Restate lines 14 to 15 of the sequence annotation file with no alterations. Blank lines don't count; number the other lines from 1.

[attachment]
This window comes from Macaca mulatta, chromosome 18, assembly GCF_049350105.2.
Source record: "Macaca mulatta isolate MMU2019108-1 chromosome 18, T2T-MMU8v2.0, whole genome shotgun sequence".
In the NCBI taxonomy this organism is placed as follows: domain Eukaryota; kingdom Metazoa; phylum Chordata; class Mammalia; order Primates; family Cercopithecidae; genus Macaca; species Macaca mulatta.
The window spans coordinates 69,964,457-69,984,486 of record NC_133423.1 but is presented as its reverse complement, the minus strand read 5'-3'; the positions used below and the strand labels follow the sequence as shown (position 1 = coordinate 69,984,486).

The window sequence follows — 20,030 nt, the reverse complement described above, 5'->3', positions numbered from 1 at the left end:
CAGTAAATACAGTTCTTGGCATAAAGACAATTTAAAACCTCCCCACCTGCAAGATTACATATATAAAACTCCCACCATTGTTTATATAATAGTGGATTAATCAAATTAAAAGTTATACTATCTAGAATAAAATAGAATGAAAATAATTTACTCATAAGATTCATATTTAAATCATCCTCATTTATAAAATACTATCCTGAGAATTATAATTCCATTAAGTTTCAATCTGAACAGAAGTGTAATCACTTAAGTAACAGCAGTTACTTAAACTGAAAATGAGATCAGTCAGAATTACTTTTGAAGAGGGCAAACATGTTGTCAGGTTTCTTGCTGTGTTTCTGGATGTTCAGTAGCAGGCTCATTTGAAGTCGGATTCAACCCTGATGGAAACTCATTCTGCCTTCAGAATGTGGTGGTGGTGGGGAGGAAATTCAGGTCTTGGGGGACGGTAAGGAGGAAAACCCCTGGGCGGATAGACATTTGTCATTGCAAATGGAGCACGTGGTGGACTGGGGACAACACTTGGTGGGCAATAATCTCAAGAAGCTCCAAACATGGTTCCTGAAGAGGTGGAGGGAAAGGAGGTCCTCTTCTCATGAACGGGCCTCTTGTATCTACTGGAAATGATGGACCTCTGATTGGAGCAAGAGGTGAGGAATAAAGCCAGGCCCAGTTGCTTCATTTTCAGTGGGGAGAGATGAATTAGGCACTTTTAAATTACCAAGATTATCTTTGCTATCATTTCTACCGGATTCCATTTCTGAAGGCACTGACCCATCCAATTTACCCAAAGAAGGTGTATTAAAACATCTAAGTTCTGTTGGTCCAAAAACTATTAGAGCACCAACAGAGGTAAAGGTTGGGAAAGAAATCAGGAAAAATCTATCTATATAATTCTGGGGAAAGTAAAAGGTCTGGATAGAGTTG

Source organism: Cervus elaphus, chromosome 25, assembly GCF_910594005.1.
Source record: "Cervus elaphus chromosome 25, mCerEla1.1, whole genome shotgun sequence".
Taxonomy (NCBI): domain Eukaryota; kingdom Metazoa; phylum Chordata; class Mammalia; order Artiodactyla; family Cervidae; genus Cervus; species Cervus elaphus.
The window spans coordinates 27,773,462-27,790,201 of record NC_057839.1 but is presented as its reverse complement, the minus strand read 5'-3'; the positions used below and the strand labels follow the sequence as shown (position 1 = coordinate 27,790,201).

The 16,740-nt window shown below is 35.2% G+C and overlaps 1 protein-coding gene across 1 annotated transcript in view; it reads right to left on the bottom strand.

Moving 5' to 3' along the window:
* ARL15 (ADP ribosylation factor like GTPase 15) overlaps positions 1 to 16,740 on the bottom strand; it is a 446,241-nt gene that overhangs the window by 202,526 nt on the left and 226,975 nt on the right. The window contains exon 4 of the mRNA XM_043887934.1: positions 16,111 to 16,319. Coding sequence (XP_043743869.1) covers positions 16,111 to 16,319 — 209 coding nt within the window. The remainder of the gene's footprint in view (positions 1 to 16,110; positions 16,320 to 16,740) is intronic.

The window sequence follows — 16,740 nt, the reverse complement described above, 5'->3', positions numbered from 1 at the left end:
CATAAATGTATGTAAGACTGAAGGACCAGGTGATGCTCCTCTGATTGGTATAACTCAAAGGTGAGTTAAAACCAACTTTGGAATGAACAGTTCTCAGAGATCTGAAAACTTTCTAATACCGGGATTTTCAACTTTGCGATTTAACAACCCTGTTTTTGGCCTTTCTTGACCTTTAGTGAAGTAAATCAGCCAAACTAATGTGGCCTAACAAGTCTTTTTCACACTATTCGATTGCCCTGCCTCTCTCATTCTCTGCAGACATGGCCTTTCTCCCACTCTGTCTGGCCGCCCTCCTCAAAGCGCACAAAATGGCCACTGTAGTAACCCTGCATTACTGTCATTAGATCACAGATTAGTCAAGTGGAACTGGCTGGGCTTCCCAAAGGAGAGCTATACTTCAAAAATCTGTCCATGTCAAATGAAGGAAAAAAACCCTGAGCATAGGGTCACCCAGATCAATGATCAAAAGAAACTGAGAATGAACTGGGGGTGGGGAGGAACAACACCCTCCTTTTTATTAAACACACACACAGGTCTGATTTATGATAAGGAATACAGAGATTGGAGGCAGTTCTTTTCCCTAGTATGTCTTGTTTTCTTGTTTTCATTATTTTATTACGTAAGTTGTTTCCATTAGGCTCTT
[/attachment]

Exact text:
The window sequence follows — 16,740 nt, the reverse complement described above, 5'->3', positions numbered from 1 at the left end:
CATAAATGTATGTAAGACTGAAGGACCAGGTGATGCTCCTCTGATTGGTATAACTCAAAGGTGAGTTAAAACCAACTTTGGAATGAACAGTTCTCAGAGATCTGAAAACTTTCTAATACCGGGATTTTCAACTTTGCGATTTAACAACCCTGTTTTTGGCCTTTCTTGACCTTTAGTGAAGTAAATCAGCCAAACTAATGTGGCCTAACAAGTCTTTTTCACACTATTCGATTGCCCTGCCTCTCTCATTCTCTGCAGACATGGCCTTTCTCCCACTCTGTCTGGCCGCCCTCCTCAAAGCGCACAAAATGGCCACTGTAGTAACCCTGCATTACTGTCATTAGATCACAGATTAGTCAAGTGGAACTGGCTGGGCTTCCCAAAGGAGAGCTATACTTCAAAAATCTGTCCATGTCAAATGAAGGAAAAAAACCCTGAGCATAGGGTCACCCAGATCAATGATCAAAAGAAACTGAGAATGAACTGGGGGTGGGGAGGAACAACACCCTCCTTTTTATTAAACACACACACAGGTCTGATTTATGATAAGGAATACAGAGATTGGAGGCAGTTCTTTTCCCTAGTATGTCTTGTTTTCTTGTTTTCATTATTTTATTACGTAAGTTGTTTCCATTAGGCTCTT